Are you kidding? Milk gets better as it warms. I like to pour a glass and let it sit a few minutes before I take that first sip, so it is not ice cold and you can actually taste it.

And the milk at the bottom of the cereal bowl... Best part of breakfast. As for the cereal itself, first few bites are dry. The middle bites with a mix of softened and still crunchy bits are best. The last few soggy spoonfuls are mostly about getting the cereal out of the way to drink that tasty last bit of milk.


You must mean dry cereal. Oatmeal tends to "congeal" (maybe there is a better description) as it cools while eating so the last dregs are like "packed globs".


Diminishing food: Popcorn - the first few warm handfuls are amazing. Airy, a crunchy butter and salt perfection. As the popcorn cools it becomes difficult to force down the last of the batch. Cold, crunchy grease that leaves a sick feeling in the stomach and hulls in the teeth and gums.


You could try eating just plain popcorn, without the butter & salt. Or try it with grated cheese...


Increasing Food: Hot Fudge Sundae. The ice cream melts as the fudge and nuts and whipped cream combine into a state of awesomeness. Even if it is almost all melted, it is still delicious.


Increasing: Root beer float. When the ice cream melts into the root beer at the end, so good.


SJD - Is this why there is initially no diminishing utility when I go to my favorite Indian buffet? That is, until I over eat, and I experience the "boom and bust" effect.


Dimishing Drink: Slurpee. Starts out delicious, but ends up being diluted and mostly ice with no syrup. Same issue for Sno-cones (is that technically a food?).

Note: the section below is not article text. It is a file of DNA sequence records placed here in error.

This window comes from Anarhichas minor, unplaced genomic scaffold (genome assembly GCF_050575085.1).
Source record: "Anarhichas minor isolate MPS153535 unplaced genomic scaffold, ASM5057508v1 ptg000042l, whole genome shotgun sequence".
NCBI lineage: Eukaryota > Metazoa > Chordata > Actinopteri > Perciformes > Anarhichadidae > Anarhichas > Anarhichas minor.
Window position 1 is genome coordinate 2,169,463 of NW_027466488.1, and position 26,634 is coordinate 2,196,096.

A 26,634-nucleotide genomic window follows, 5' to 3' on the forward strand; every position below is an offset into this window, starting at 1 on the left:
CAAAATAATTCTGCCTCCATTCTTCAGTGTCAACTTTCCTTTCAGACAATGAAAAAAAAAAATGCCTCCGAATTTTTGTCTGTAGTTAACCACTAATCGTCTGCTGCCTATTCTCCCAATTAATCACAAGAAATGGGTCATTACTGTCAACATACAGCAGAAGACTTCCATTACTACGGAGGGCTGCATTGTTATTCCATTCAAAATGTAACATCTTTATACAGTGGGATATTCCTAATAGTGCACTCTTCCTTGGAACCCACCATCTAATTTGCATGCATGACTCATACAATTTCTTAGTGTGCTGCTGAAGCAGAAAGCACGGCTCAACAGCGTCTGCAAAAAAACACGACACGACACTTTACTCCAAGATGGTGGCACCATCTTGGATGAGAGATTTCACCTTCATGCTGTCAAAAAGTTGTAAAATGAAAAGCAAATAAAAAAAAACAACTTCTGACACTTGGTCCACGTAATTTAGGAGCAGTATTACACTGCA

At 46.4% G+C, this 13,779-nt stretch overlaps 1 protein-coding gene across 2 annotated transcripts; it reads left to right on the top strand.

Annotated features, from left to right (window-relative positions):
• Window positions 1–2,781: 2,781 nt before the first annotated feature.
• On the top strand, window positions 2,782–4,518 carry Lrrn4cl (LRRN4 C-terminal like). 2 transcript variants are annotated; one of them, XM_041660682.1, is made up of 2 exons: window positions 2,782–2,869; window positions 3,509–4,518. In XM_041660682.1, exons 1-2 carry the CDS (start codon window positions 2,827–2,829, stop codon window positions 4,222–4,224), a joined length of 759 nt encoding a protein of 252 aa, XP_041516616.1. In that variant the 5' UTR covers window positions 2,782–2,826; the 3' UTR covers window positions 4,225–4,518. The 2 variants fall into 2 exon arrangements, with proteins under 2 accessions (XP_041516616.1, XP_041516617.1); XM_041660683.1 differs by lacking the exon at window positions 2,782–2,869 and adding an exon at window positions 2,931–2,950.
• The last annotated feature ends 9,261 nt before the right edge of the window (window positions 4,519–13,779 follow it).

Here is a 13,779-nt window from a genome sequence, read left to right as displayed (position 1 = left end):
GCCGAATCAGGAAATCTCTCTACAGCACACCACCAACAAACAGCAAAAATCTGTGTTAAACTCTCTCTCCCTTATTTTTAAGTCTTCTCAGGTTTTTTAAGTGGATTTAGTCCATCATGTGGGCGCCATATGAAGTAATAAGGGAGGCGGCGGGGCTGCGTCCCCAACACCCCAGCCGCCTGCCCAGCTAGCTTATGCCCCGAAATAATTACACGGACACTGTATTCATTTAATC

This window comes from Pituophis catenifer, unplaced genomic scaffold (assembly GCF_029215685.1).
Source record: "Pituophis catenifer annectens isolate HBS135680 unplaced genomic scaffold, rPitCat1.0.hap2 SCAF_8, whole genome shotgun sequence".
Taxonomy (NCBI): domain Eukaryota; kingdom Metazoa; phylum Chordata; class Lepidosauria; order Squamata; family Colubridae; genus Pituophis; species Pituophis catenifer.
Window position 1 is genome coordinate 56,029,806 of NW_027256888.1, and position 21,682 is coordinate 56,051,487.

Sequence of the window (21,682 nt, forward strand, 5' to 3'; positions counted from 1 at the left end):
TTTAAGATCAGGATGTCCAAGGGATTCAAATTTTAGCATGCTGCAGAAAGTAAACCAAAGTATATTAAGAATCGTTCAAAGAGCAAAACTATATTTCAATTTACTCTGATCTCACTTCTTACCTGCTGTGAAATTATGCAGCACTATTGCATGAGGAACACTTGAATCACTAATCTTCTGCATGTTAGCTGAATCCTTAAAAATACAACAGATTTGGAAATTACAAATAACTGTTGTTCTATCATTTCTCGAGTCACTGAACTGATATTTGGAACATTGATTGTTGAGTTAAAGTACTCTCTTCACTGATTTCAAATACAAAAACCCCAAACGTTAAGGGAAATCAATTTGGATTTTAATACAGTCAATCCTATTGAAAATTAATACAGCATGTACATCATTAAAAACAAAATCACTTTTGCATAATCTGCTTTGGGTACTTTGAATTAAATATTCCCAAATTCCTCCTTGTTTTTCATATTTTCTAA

New Category - Maintaining Food: Candy Bar. Delicious from the first bite to the last. No significant change in state throughout the eating process.


Increasing food- BBQ. The moist middle building toward the crispy burnt ends.

Decreasing food- Bath Salts. Because it seems all fun and then next thing you know youre chewing on some guys face while being tazed.


The ultimate increasing food: Pizza Hut deep dish pizza. The cheesy tip is pretty satisfying, but by the time you get to that greasy, crunchy crust, you're ready to beg on your knees and cry for more. I swear they put crack in the crust for that very reason.

Caleb b

Increasing: A good bourbon with a single ice cube

Decreasing: a good cigar, they all turn at some point

Same: chips & salsa, guacamole

Decreasing: Capt. Crunch cereal. By the end, you feel like you've been chewing glass.

Increasing: ice cream cone bc of the little bit of last cone you get at the end.

Same: pizza, spaghetti

Decreasing: donuts. The first bite is great, the third one is horrible.

Decreasing: paddle boating, looks fun from afar, sucks to actually do.

Decreasing: that very first college girlfriend/boyfriend. They're cute and new, then you find out the don't know who The Beatles are, and you dump them. (or they find out you only care about sports and politics and they dump you)




does alcohol dull our taste buds or no?


Simple solution to the milk problem: ice cubes. I always put ice in my milk because, like you, I like my milk to be cold to the last gulp.

For some reason people think putting ice in milk is weird, but I don't see how it's different from any other drink.